Mentored by Kazuyo Sejima, Yang Zhao creates a Japanese community center.
The pavilion, for the tsunami-struck fishing community of Kesennuma, Japan, was designed as part of the Rolex Mentor and Protégé Arts Initiative.
Photography by Paul Clemence, unless otherwise noted
Because architecture is a profession in which visionary thinking collides directly with pragmatic realities, it beneﬁts greatly from the mentor/protégé relationship. New talents need a chance to engage in real-world problem solving and execution. But usually that relationship involves low-paying (or even unpaid) internships for overworked and underappreciated young professionals. So in 2013, when the Rolex Mentor and Protégé Arts Initiative included architecture as one of the creative disciplines covered by its renowned mentorship program, itwas very welcome news. The pairing chosen was Kazuyo Sejima, from the Pritzker Prize–winning duo SANAA, as the mentor, and Yang Zhao, a young Harvard graduate and a promising talent from China, as the protégé.
One of the ﬁrst impressions when meeting Zhao is his measured enthusiasm unusual for his age. When he heard of being selected to work with Sejima, whom he’s long admired, he says he was thrilled. But he also immediately started to think about the year ahead, aware that it would entail a lot of work. “It is a job; it’s not just a prize that is given to you,” he says. “You have a really tough, challenging job to do.”
The job he refers to was the building that Sejima suggested he design under her supervision for one of the locations of the Home-for-All initiative. Developed by Toyo Ito and including several top architects like Sou Fujimoto, Kumiko Inui, Akihisa Hirata, and SANAA, the initiative aims to create places where the victims of the 2011 tsunami can gather and reestablish their lost sense of community.
The pavilion is open to the town behind it and the sea. The corners have enclosed rooms for specific functions.
One of the challenges Zhao faced while designing his Home-for-All building at the Oya ﬁshing harbor in the town of Kesennuma, Japan, was that—as a foreigner—he had to gain the conﬁdence of a fishing community that was not used to dealing with architects. But his ability to relate was one of the qualities that Sejima said helped her select him for the program in the ﬁrst place. “Yang is very open minded; he listens,” she says. “That was very important, because establishing trust with the user was essential to this project.”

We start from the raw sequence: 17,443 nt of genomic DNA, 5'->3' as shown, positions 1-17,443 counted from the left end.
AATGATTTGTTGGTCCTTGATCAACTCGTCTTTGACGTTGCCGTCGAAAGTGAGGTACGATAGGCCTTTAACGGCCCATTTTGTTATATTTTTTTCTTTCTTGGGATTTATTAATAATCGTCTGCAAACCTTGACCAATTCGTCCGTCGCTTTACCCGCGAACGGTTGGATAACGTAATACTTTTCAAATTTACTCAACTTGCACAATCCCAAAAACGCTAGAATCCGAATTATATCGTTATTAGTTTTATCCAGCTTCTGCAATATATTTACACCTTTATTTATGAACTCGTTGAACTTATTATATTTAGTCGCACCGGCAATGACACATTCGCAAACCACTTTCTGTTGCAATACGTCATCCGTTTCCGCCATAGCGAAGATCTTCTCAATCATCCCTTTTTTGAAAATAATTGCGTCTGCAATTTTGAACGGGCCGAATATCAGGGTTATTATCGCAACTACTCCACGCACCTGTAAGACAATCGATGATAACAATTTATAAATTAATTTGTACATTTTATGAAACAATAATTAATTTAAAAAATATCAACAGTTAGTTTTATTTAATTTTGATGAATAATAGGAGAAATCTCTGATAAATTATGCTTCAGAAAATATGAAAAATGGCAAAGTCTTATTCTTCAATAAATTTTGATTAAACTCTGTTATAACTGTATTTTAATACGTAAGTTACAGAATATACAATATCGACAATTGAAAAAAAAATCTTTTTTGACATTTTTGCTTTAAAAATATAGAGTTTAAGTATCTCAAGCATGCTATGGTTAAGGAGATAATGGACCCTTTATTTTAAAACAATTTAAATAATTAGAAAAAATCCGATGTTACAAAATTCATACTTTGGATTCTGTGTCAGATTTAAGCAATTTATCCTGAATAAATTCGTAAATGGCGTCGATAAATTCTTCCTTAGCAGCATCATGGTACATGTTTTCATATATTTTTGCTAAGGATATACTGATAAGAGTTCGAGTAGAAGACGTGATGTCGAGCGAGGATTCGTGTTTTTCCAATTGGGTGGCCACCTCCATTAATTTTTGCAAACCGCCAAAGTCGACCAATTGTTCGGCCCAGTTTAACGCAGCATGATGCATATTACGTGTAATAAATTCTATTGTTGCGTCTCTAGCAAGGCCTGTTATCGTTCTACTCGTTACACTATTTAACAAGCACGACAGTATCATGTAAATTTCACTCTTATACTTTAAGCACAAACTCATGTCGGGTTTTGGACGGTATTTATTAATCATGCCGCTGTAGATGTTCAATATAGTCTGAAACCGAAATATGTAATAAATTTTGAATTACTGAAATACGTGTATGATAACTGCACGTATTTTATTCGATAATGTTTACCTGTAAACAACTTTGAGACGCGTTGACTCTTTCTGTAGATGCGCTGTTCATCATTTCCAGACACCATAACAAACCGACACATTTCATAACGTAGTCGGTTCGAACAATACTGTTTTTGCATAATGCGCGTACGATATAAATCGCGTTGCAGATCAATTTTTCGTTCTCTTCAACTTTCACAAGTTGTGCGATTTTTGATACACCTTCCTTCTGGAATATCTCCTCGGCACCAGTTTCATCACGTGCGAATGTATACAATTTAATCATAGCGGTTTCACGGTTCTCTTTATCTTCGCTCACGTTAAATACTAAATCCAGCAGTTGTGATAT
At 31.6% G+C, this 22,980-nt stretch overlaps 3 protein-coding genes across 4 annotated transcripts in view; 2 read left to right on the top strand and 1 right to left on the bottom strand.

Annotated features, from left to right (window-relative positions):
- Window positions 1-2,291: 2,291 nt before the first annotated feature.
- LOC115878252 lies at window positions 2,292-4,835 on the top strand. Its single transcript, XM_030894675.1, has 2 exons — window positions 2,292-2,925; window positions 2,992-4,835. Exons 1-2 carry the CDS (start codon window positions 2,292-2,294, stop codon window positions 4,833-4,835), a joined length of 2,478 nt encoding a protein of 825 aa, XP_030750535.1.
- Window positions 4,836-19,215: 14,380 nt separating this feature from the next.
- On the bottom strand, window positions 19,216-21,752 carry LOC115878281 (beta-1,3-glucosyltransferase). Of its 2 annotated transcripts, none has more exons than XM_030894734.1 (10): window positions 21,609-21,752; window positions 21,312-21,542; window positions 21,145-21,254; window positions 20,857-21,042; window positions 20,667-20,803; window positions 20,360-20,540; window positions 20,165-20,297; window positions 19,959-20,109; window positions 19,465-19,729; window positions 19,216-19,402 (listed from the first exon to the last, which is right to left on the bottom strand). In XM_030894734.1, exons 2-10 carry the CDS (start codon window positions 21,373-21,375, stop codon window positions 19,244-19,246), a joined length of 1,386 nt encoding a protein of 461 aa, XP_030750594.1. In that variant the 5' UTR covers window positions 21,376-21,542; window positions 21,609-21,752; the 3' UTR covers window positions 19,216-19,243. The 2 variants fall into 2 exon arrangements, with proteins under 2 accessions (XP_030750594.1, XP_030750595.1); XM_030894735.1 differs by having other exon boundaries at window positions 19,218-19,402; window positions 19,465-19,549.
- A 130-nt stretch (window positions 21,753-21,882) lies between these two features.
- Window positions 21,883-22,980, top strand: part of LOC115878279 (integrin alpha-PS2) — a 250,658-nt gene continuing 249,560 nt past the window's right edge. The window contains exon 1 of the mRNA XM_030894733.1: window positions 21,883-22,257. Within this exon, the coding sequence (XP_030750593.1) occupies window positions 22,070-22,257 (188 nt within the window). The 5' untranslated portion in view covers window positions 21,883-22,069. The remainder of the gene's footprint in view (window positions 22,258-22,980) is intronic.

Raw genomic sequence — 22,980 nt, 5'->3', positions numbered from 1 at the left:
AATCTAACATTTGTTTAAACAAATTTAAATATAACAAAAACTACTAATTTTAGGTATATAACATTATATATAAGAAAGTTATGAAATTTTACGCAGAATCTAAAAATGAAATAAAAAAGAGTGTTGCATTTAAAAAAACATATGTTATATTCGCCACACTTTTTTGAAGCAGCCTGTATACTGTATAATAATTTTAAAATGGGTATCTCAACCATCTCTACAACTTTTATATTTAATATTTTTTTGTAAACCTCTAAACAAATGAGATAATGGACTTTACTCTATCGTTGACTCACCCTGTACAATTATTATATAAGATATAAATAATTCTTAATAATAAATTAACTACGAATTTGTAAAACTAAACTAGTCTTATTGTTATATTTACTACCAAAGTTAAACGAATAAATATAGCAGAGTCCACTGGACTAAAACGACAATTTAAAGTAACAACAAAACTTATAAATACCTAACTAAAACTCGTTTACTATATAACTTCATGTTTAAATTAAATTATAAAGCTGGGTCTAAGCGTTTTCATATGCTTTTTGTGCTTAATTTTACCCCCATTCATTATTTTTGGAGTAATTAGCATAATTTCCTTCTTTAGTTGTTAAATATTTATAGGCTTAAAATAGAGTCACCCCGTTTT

That openness is also expressed in his buildings, where space is ﬂuid and seems unbound by the architecture itself, ﬂowing in every direction. The Kesennuma pavilion fulﬁlls its purpose, creating a space for a multitude of uses, from basic ﬁshing-related activities to community meetings and events. But the space remains open to the bay and the sea, to the town behind it, and even to the sky (an important feature for the locals). The build-ing invites you in, shelters you, and then connects you back with the surroundings. Interestingly, one of the things Zhao says he has always admired about Sejima’s work was that, in her buildings, “ the space tries to be generous, tries to be friendly...to be an environment for life to take place.”
Zhao and Sejima in the hall of the Kesennuma Pavilion.
Courtesy Rolex/Hideki Shiozawa
Kazuyo Sejima herself is very aware of the relevance of having a mentor when starting to develop and reﬁne one’s architectural thinking. She speaks of the time when, early in her career, she worked with Toyo Ito. There she learned—in very practical terms—how to build a real structure while still thinking abstractly. “It was not enough to just make a building,” she says. “It also had to have a vision.”
And that—a vision—Zhao certainly has. When asked how he sees the role of architecture today, he says he believes in a broader reach for the profession: “Architecture is an instrument for thinking about our lives, to question the status quo and propose solutions for it.”